341st MDOS spreads awareness for Dental Health Month
By Airman 1st Class Tristan Truesdell, 341st Missile Wing Public Affairs
/ Published March 05, 2018
MALMSTROM AIR FORCE BASE, Mont. --
Among the titles the month of February holds, National Children’s Dental Health Month is one of them and marked a significant role for the 341st Medical Group’s dental clinic personnel.
According to the American Dental Association, NCDHM is a month-long observance that brings together dental professionals, health care providers and educators to promote the benefits of good oral health to children, their caregivers and teachers.
Dental clinic personnel from the 341st MDG visited facilities on base and in the local area to educate children and their caregivers on the importance of oral health.
The base library, child development center and local elementary schools were among the places visited.
Mercy Padgett, 341st Medical Operations Squadron chief of preventative dentistry, has been in the dental career field for more than 21 years, and recommends that flossing and brushing start as early as possible to develop good oral hygiene habits.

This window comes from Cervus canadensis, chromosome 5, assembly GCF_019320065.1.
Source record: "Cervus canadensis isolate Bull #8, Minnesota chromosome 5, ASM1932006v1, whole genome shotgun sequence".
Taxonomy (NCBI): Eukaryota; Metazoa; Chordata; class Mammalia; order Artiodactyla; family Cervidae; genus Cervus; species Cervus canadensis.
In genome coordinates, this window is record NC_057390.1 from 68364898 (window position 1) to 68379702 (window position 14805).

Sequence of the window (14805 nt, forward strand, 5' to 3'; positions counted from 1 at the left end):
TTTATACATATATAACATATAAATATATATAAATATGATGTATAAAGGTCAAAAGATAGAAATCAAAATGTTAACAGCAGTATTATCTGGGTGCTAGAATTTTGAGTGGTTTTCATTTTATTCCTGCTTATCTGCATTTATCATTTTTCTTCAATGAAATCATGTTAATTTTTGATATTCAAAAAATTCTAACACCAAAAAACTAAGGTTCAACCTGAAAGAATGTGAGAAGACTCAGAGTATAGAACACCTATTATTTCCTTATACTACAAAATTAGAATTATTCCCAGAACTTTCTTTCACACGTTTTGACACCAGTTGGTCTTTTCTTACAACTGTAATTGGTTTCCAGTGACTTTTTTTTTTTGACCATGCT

“Oral hygiene affects the whole body, and a lot of people don’t realize that,” said Padgett. “You can develop gum disease at an early age and get gingivitis as early as seven.”
The goal of the event was to give caregivers the education they need to help their children become more accustomed to having their teeth checked and not risk the child being intimidated on their first dental visit.
A kangaroo mascot nicknamed ‘Roo’ and a floss-based game were used during the presentations to teach children first-hand how to brush and floss.
For the older children, a boiled egg experiment took place with a soda product to mimic the effects of the acidity on teeth.
“There’s a common misconception with parents that they think, ‘they’re baby teeth and they’re going to fall out, who cares if they get cavities?’,” said Maj. Amber Russell, 341st MDG general dentist. “If we can get a message to the parents, caregivers, teachers and the kids, it could promote better overall oral health for the children.”
The dental clinic’s goals for next year is to reach out to eighth graders in local middle schools and educate them on dental health and how to maintain proper oral hygiene.